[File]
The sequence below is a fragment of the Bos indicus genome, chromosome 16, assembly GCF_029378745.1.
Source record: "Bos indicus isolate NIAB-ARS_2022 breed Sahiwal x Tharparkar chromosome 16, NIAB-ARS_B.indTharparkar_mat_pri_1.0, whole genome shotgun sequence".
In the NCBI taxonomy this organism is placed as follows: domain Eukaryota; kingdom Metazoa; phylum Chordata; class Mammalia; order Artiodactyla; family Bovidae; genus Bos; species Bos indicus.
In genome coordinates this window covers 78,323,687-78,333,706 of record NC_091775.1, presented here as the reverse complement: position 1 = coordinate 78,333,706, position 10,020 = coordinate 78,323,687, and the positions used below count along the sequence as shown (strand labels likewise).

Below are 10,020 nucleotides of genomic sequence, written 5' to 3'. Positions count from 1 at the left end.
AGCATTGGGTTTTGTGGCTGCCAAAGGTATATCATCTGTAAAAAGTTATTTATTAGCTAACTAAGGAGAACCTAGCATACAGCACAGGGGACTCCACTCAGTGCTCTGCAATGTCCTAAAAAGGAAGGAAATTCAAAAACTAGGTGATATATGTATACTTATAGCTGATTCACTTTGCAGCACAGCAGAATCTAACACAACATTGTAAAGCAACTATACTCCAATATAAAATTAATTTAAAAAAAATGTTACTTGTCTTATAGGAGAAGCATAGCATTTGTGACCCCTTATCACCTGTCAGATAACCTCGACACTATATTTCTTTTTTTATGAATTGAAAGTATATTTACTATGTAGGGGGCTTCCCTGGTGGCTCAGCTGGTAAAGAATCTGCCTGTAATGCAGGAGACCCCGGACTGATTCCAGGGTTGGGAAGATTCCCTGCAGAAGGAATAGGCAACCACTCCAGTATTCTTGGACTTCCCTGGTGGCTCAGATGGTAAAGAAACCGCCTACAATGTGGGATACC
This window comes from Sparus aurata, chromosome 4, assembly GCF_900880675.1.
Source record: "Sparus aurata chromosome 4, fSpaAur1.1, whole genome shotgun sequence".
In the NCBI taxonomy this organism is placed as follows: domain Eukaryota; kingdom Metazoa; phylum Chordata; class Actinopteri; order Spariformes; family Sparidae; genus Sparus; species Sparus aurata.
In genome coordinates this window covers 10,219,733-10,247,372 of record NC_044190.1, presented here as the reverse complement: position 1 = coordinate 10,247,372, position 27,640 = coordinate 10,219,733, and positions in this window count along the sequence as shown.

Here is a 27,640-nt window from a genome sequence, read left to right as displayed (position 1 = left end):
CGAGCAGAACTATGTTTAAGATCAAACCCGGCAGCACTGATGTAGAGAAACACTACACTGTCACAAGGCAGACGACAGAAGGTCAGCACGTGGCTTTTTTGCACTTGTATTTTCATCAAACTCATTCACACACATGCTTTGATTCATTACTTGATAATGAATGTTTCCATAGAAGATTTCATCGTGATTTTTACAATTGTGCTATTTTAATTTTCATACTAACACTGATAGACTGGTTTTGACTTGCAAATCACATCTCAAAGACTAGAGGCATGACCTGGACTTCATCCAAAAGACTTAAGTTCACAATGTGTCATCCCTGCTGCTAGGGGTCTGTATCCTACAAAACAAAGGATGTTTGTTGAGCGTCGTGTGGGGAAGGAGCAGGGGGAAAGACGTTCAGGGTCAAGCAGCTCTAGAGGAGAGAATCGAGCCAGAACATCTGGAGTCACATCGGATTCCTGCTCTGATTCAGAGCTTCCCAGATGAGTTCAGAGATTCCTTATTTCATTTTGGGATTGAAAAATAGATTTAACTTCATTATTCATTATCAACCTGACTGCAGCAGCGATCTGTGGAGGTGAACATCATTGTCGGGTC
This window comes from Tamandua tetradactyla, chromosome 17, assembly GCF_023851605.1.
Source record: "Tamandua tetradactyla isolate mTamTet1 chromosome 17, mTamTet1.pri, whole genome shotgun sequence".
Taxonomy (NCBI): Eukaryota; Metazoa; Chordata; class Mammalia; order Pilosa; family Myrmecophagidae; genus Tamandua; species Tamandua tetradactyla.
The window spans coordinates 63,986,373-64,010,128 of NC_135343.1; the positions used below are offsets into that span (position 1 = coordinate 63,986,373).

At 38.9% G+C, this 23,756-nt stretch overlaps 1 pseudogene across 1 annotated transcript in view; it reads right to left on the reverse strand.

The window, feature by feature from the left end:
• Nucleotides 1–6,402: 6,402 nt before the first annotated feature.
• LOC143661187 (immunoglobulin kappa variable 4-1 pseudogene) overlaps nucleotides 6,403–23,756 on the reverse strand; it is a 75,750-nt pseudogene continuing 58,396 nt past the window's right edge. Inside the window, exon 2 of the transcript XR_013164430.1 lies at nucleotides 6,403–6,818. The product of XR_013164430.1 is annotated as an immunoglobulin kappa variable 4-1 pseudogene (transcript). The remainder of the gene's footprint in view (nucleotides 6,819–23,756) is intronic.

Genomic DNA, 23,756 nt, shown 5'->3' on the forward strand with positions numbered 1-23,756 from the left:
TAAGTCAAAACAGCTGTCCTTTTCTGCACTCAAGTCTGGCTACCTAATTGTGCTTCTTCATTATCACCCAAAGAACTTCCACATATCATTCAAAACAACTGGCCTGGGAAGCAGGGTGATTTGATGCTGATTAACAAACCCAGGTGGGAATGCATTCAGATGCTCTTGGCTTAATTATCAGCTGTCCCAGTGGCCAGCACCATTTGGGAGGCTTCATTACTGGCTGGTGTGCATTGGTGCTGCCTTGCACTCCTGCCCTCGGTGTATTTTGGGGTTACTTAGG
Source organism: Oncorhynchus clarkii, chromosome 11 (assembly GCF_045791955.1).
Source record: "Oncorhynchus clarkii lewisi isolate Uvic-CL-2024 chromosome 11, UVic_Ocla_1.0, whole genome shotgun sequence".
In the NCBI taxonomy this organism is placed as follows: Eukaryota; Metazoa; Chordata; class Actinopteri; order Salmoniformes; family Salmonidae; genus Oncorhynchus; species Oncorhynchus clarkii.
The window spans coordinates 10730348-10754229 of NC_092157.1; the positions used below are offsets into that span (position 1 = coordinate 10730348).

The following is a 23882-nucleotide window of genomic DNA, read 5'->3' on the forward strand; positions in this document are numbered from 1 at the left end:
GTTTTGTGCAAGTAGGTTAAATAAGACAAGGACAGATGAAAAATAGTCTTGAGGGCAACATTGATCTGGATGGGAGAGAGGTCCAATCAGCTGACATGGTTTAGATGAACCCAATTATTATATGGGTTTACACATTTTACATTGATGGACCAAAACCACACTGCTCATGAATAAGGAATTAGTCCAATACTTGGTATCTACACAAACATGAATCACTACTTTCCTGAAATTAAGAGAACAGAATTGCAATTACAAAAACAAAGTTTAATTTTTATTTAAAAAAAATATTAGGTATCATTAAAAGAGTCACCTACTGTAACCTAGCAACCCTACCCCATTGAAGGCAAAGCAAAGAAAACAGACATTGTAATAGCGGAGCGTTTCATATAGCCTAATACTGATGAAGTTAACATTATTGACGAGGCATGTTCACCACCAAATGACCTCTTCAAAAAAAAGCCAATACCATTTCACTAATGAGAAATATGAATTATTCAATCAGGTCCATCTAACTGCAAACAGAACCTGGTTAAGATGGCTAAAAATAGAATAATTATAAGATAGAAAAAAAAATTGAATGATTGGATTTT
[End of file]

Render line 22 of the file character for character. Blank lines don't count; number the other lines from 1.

TAAGTCAAAACAGCTGTCCTTTTCTGCACTCAAGTCTGGCTACCTAATTGTGCTTCTTCATTATCACCCAAAGAACTTCCACATATCATTCAAAACAACTGGCCTGGGAAGCAGGGTGATTTGATGCTGATTAACAAACCCAGGTGGGAATGCATTCAGATGCTCTTGGCTTAATTATCAGCTGTCCCAGTGGCCAGCACCATTTGGGAGGCTTCATTACTGGCTGGTGTGCATTGGTGCTGCCTTGCACTCCTGCCCTCGGTGTATTTTGGGGTTACTTAGG